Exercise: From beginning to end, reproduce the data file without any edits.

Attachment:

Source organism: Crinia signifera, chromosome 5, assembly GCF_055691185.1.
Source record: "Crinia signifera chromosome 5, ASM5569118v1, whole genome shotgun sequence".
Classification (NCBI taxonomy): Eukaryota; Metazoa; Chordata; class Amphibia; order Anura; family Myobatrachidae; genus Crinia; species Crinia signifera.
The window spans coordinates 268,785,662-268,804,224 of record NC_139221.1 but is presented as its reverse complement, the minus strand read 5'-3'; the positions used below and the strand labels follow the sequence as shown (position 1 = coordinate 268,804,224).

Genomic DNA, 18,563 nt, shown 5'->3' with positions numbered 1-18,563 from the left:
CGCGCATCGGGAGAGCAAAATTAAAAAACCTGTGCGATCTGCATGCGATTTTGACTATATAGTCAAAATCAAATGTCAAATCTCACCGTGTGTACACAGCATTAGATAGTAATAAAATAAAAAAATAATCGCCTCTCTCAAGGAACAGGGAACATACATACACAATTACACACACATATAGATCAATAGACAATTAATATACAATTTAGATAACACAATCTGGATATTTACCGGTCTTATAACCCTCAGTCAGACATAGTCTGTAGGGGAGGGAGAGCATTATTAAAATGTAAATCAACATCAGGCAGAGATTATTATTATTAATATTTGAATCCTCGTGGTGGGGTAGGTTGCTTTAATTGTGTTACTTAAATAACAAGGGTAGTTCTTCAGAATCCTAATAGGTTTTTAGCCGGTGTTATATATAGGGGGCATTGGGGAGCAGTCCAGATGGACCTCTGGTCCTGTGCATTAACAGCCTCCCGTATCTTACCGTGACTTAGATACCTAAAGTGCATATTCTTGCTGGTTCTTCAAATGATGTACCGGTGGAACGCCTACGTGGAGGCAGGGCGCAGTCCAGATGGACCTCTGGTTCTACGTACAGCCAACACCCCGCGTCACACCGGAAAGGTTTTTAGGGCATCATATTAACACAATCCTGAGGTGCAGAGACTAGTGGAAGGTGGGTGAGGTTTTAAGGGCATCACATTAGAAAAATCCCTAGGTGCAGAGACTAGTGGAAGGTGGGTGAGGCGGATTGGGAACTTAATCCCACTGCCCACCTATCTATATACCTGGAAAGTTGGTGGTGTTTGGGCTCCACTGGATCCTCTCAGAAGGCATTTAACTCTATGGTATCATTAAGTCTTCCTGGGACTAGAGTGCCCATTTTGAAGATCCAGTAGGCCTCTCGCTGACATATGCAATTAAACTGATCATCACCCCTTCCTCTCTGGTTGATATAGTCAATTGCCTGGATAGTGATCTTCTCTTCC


Source organism: Crinia signifera, chromosome 5, assembly GCF_055691185.1.
Source record: "Crinia signifera chromosome 5, ASM5569118v1, whole genome shotgun sequence".
Classification (NCBI taxonomy): Eukaryota; Metazoa; Chordata; class Amphibia; order Anura; family Myobatrachidae; genus Crinia; species Crinia signifera.
The window spans coordinates 268,785,662-268,804,224 of record NC_139221.1 but is presented as its reverse complement, the minus strand read 5'-3'; the positions used below and the strand labels follow the sequence as shown (position 1 = coordinate 268,804,224).

Genomic DNA, 18,563 nt, shown 5'->3' with positions numbered 1-18,563 from the left:
CGCGCATCGGGAGAGCAAAATTAAAAAACCTGTGCGATCTGCATGCGATTTTGACTATATAGTCAAAATCAAATGTCAAATCTCACCGTGTGTACACAGCATTAGATAGTAATAAAATAAAAAAATAATCGCCTCTCTCAAGGAACAGGGAACATACATACACAATTACACACACATATAGATCAATAGACAATTAATATACAATTTAGATAACACAATCTGGATATTTACCGGTCTTATAACCCTCAGTCAGACATAGTCTGTAGGGGAGGGAGAGCATTATTAAAATGTAAATCAACATCAGGCAGAGATTATTATTATTAATATTTGAATCCTCGTGGTGGGGTAGGTTGCTTTAATTGTGTTACTTAAATAACAAGGGTAGTTCTTCAGAATCCTAATAGGTTTTTAGCCGGTGTTATATATAGGGGGCATTGGGGAGCAGTCCAGATGGACCTCTGGTCCTGTGCATTAACAGCCTCCCGTATCTTACCGTGACTTAGATACCTAAAGTGCATATTCTTGCTGGTTCTTCAAATGATGTACCGGTGGAACGCCTACGTGGAGGCAGGGCGCAGTCCAGATGGACCTCTGGTTCTACGTACAGCCAACACCCCGCGTCACACCGGAAAGGTTTTTAGGGCATCATATTAACACAATCCTGAGGTGCAGAGACTAGTGGAAGGTGGGTGAGGTTTTAAGGGCATCACATTAGAAAAATCCCTAGGTGCAGAGACTAGTGGAAGGTGGGTGAGGCGGATTGGGAACTTAATCCCACTGCCCACCTATCTATATACCTGGAAAGTTGGTGGTGTTTGGGCTCCACTGGATCCTCTCAGAAGGCATTTAACTCTATGGTATCATTAAGTCTTCCTGGGACTAGAGTGCCCATTTTGAAGATCCAGTAGGCCTCTCGCTGACATATGCAATTAAACTGATCATCACCCCTTCCTCTCTGGTTGATATAGTCAATTGCCTGGATAGTGATCTTCTCTTCC